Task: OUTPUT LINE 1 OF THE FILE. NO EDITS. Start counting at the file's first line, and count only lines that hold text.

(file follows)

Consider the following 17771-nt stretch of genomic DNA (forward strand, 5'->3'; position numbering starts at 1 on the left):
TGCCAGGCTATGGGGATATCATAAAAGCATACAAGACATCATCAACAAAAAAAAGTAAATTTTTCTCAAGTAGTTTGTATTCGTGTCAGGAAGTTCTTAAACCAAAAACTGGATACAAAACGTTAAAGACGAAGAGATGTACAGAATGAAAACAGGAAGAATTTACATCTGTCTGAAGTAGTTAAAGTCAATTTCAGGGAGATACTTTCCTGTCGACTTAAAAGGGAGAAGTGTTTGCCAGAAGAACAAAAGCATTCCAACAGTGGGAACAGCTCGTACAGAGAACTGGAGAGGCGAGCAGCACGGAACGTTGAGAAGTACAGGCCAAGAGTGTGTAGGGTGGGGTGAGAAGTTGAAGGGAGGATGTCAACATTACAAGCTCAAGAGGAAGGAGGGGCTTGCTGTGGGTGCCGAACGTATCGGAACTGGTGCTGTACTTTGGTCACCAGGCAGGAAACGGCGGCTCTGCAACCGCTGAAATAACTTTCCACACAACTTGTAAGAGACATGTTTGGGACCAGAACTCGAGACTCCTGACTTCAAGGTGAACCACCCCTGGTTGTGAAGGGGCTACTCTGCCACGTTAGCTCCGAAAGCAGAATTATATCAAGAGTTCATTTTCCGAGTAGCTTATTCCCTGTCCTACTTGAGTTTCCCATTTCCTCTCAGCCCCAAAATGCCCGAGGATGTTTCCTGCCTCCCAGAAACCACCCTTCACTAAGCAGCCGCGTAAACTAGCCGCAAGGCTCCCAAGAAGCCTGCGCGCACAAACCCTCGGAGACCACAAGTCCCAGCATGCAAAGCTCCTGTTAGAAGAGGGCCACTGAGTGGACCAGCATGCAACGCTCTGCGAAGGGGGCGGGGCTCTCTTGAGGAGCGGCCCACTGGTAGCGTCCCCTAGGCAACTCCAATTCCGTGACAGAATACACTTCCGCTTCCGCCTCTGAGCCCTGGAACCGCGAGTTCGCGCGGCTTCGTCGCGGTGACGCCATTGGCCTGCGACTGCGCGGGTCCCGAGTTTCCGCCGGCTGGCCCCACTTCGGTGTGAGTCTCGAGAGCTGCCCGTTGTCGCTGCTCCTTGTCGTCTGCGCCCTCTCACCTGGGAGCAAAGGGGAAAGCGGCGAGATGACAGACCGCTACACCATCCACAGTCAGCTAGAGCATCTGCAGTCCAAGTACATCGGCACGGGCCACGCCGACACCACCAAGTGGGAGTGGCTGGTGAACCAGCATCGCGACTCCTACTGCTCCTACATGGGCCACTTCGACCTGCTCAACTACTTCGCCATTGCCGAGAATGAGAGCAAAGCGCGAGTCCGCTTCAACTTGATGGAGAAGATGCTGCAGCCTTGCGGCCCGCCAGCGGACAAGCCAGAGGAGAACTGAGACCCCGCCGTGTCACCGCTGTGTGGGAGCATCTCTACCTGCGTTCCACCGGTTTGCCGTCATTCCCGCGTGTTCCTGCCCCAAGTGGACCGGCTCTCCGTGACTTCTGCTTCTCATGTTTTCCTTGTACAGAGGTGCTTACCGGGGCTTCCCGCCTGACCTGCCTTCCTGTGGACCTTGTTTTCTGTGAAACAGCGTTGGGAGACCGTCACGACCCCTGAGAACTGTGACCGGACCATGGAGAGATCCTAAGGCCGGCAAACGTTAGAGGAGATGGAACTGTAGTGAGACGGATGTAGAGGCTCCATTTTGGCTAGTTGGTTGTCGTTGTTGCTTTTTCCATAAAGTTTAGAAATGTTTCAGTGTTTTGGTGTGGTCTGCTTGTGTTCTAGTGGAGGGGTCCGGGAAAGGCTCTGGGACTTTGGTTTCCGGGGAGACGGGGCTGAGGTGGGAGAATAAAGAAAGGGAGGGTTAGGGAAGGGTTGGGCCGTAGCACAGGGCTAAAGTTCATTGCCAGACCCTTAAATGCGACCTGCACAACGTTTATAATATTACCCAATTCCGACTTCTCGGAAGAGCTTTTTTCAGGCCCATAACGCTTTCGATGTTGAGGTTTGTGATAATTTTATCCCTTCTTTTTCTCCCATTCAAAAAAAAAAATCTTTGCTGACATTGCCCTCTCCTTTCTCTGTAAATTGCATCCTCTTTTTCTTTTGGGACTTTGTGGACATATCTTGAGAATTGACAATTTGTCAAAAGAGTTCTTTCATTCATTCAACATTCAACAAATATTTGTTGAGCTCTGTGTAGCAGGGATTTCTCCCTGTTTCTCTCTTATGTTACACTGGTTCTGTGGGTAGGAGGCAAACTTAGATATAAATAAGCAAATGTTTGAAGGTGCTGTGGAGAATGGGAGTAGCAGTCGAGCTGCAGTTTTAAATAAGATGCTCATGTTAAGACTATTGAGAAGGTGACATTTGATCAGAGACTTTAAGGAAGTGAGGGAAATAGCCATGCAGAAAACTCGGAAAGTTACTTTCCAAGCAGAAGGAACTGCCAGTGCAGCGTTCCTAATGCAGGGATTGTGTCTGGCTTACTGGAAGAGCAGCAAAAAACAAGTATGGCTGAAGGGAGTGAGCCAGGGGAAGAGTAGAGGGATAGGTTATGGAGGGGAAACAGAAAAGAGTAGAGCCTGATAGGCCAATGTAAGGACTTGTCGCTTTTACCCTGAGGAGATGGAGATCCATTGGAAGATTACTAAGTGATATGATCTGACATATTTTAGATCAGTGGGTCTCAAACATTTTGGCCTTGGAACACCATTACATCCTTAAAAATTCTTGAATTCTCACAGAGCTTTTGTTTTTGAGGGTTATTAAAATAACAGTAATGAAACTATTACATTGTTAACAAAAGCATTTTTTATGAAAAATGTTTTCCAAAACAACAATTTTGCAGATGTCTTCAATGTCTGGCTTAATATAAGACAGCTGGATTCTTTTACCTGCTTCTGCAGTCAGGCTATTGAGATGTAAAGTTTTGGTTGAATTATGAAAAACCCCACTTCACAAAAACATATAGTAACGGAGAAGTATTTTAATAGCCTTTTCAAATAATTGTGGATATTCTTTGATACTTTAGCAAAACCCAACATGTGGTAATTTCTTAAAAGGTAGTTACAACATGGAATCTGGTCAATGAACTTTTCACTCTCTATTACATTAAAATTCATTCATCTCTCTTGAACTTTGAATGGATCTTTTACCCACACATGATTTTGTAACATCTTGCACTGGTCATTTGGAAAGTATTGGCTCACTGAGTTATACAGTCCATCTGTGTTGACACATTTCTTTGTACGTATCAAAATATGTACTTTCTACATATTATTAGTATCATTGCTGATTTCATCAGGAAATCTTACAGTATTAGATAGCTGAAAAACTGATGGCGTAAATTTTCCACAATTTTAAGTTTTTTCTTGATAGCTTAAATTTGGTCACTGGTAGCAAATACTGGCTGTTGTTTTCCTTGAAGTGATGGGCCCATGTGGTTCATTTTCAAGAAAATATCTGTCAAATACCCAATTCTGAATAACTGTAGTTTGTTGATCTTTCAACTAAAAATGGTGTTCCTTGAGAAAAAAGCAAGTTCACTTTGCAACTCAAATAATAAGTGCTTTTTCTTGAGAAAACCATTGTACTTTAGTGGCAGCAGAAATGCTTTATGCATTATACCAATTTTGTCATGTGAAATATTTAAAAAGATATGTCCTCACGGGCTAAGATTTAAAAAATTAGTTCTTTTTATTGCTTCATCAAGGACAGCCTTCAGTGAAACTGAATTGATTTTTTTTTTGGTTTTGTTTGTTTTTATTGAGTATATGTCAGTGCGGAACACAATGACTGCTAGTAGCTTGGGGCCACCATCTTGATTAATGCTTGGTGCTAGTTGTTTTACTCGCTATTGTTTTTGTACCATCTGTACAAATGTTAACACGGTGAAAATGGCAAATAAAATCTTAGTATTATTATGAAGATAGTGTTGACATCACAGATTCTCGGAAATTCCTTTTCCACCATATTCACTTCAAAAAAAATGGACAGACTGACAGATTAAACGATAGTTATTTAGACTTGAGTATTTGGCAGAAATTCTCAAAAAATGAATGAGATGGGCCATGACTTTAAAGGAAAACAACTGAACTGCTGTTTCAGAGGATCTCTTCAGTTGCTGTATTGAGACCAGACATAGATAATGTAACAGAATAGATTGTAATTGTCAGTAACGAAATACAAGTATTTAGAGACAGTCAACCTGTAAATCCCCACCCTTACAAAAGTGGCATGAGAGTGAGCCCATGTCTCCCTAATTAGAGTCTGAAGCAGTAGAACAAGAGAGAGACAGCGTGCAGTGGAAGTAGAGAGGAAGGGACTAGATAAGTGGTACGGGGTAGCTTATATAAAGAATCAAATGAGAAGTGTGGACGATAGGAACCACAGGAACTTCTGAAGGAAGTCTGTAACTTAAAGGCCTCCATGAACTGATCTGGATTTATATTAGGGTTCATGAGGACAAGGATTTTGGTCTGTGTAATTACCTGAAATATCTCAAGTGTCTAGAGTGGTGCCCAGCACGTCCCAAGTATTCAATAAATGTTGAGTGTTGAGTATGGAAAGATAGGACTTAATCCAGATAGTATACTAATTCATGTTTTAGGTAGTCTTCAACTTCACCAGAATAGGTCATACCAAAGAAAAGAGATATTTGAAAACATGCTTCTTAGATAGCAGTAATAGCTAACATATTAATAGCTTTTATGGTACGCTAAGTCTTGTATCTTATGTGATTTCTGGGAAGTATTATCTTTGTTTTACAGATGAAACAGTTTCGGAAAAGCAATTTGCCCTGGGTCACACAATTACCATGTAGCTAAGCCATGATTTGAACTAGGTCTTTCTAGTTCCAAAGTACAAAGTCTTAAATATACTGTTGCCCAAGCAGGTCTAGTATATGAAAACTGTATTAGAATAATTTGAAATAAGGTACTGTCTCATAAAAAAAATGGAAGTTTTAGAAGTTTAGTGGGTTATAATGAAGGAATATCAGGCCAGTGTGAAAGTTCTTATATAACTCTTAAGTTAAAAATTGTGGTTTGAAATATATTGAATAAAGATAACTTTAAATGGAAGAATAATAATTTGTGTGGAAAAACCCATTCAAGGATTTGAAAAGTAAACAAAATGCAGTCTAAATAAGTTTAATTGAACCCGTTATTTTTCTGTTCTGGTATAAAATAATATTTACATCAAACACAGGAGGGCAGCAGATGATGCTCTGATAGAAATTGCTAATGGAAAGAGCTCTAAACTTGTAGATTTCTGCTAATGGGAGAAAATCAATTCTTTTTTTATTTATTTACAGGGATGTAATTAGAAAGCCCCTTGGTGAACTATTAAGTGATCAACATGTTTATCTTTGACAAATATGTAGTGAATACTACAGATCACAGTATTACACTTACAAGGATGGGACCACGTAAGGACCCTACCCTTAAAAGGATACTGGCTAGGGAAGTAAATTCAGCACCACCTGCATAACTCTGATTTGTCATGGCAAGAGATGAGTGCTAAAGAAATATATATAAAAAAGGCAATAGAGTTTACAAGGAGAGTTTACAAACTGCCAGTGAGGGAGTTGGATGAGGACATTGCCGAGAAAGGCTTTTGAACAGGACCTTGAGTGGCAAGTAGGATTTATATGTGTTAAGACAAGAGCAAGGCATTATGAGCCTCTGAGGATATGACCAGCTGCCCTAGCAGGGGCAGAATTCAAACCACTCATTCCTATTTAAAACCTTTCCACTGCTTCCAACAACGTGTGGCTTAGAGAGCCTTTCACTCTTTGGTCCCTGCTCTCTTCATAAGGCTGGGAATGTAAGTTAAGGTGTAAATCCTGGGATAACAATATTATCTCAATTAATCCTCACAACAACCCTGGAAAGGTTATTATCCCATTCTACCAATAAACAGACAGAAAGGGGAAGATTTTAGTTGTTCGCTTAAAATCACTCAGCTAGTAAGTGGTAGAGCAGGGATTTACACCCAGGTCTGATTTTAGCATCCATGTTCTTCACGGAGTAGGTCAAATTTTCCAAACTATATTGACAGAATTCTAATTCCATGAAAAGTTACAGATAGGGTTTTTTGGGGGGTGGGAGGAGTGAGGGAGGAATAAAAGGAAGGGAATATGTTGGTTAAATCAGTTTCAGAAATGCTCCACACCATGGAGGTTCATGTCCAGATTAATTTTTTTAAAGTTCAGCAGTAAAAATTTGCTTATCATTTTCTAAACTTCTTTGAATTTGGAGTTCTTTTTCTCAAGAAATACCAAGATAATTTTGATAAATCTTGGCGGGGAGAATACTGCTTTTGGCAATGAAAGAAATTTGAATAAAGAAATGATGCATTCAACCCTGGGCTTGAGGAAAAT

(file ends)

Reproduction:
Consider the following 17771-nt stretch of genomic DNA (forward strand, 5'->3'; position numbering starts at 1 on the left):